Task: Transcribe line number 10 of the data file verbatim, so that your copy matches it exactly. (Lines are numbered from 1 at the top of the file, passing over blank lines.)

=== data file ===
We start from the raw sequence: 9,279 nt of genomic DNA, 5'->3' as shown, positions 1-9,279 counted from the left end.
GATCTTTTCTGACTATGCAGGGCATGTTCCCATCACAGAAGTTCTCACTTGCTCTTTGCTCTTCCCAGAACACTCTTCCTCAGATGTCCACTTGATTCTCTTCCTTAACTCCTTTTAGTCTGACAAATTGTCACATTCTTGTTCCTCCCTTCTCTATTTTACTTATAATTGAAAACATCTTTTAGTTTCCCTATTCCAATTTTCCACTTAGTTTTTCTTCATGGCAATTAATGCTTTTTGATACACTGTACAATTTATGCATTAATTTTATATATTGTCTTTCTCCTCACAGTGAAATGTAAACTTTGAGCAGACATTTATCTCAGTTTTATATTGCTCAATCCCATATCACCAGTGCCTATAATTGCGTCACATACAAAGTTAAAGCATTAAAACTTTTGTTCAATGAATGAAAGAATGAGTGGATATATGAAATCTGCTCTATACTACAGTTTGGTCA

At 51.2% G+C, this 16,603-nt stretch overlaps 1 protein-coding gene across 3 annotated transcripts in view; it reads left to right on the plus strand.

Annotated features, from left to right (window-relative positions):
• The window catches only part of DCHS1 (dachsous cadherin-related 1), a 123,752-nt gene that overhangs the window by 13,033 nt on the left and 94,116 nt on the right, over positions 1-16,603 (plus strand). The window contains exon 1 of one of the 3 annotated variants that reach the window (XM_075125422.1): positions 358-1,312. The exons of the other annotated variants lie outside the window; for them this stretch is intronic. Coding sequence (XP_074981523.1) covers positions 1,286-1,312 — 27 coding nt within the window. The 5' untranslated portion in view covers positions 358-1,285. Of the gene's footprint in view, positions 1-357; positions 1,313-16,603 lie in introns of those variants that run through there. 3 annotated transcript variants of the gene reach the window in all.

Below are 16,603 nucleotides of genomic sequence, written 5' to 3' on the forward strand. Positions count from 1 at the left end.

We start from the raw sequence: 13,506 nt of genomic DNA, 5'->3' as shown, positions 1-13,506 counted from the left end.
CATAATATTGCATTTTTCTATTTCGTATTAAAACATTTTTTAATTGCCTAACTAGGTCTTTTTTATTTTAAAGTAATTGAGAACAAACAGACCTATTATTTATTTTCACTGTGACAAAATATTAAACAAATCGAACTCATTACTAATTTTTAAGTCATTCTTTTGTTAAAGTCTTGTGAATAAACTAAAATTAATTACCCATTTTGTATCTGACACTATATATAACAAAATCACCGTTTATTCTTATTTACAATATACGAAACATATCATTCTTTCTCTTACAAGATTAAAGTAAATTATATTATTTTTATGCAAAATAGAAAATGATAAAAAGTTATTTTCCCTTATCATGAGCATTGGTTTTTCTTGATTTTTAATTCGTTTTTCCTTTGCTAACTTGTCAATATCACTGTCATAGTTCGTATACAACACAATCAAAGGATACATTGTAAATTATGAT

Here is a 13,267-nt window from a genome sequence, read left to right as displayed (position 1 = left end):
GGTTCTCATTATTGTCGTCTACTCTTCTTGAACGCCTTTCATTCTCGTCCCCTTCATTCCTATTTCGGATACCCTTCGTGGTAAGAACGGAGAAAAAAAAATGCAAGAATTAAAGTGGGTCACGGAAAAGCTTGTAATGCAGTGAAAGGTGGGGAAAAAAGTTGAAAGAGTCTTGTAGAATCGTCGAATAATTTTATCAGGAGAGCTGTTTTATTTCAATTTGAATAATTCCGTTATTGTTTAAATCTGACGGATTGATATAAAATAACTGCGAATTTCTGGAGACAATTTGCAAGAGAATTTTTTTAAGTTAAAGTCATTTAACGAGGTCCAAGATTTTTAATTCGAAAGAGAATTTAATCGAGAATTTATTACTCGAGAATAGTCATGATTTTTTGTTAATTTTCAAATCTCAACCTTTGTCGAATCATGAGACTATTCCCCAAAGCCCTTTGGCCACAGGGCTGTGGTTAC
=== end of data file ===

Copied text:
GGTTCTCATTATTGTCGTCTACTCTTCTTGAACGCCTTTCATTCTCGTCCCCTTCATTCCTATTTCGGATACCCTTCGTGGTAAGAACGGAGAAAAAAAAATGCAAGAATTAAAGTGGGTCACGGAAAAGCTTGTAATGCAGTGAAAGGTGGGGAAAAAAGTTGAAAGAGTCTTGTAGAATCGTCGAATAATTTTATCAGGAGAGCTGTTTTATTTCAATTTGAATAATTCCGTTATTGTTTAAATCTGACGGATTGATATAAAATAACTGCGAATTTCTGGAGACAATTTGCAAGAGAATTTTTTTAAGTTAAAGTCATTTAACGAGGTCCAAGATTTTTAATTCGAAAGAGAATTTAATCGAGAATTTATTACTCGAGAATAGTCATGATTTTTTGTTAATTTTCAAATCTCAACCTTTGTCGAATCATGAGACTATTCCCCAAAGCCCTTTGGCCACAGGGCTGTGGTTAC